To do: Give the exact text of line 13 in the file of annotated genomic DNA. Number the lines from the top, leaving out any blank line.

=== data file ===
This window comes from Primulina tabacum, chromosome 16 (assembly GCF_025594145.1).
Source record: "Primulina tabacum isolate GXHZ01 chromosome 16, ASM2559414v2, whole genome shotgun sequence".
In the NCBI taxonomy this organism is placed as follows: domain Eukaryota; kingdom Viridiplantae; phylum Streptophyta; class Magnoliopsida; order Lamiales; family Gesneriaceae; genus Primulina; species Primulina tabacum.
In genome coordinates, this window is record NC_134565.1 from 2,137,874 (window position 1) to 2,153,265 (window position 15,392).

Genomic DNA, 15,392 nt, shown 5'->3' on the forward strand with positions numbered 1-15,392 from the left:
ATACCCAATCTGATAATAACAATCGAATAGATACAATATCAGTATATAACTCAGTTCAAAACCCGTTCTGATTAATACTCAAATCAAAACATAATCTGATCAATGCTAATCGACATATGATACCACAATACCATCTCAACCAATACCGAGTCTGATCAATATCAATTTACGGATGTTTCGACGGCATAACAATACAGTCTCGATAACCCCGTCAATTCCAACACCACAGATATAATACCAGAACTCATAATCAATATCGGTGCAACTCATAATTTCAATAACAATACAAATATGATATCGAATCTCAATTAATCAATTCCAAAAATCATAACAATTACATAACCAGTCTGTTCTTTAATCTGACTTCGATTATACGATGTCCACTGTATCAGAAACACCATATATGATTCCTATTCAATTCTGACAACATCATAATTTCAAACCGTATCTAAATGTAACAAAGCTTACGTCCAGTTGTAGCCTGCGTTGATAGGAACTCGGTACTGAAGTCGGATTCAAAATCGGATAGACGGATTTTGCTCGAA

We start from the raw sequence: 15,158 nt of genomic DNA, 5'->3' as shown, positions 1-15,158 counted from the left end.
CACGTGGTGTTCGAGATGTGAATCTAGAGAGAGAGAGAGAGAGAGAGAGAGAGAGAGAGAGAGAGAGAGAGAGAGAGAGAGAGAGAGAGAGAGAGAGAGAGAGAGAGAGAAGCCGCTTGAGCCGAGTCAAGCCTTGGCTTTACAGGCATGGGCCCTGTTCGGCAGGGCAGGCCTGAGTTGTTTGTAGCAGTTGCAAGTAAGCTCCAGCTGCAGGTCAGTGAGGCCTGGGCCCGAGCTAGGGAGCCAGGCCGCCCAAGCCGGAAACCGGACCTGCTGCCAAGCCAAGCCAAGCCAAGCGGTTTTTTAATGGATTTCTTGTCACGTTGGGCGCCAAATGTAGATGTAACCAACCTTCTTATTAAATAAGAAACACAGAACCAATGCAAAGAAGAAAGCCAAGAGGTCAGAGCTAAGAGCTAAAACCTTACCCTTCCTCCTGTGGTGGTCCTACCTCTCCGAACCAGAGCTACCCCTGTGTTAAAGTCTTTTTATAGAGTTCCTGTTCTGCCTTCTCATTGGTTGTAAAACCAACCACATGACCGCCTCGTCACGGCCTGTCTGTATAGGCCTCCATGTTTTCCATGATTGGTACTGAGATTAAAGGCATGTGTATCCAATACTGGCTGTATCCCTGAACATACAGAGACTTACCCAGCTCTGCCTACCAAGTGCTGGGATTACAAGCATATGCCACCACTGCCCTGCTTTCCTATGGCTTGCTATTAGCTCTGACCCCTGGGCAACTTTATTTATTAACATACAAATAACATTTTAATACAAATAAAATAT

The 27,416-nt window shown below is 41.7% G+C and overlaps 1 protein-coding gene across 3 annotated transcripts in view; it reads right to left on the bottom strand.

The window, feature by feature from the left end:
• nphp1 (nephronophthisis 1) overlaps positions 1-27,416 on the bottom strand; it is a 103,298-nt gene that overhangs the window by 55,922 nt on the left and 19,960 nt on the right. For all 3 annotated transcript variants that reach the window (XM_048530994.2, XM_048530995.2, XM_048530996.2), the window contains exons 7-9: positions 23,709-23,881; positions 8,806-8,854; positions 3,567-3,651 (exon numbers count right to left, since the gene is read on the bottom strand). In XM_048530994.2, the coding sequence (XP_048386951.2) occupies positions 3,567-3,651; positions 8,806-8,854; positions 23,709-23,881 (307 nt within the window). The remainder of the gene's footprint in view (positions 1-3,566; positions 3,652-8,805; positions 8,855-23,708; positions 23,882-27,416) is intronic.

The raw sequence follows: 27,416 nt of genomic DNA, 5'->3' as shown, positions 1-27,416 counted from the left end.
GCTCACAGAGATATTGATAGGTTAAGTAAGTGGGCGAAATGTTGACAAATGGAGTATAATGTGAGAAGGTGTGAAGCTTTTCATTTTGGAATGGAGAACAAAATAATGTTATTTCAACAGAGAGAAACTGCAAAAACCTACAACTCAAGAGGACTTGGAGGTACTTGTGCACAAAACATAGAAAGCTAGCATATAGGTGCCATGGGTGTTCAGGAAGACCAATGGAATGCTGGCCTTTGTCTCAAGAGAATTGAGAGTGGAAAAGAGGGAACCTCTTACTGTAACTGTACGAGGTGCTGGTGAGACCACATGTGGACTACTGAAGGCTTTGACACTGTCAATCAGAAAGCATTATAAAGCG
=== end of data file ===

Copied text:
GCTCACAGAGATATTGATAGGTTAAGTAAGTGGGCGAAATGTTGACAAATGGAGTATAATGTGAGAAGGTGTGAAGCTTTTCATTTTGGAATGGAGAACAAAATAATGTTATTTCAACAGAGAGAAACTGCAAAAACCTACAACTCAAGAGGACTTGGAGGTACTTGTGCACAAAACATAGAAAGCTAGCATATAGGTGCCATGGGTGTTCAGGAAGACCAATGGAATGCTGGCCTTTGTCTCAAGAGAATTGAGAGTGGAAAAGAGGGAACCTCTTACTGTAACTGTACGAGGTGCTGGTGAGACCACATGTGGACTACTGAAGGCTTTGACACTGTCAATCAGAAAGCATTATAAAGCG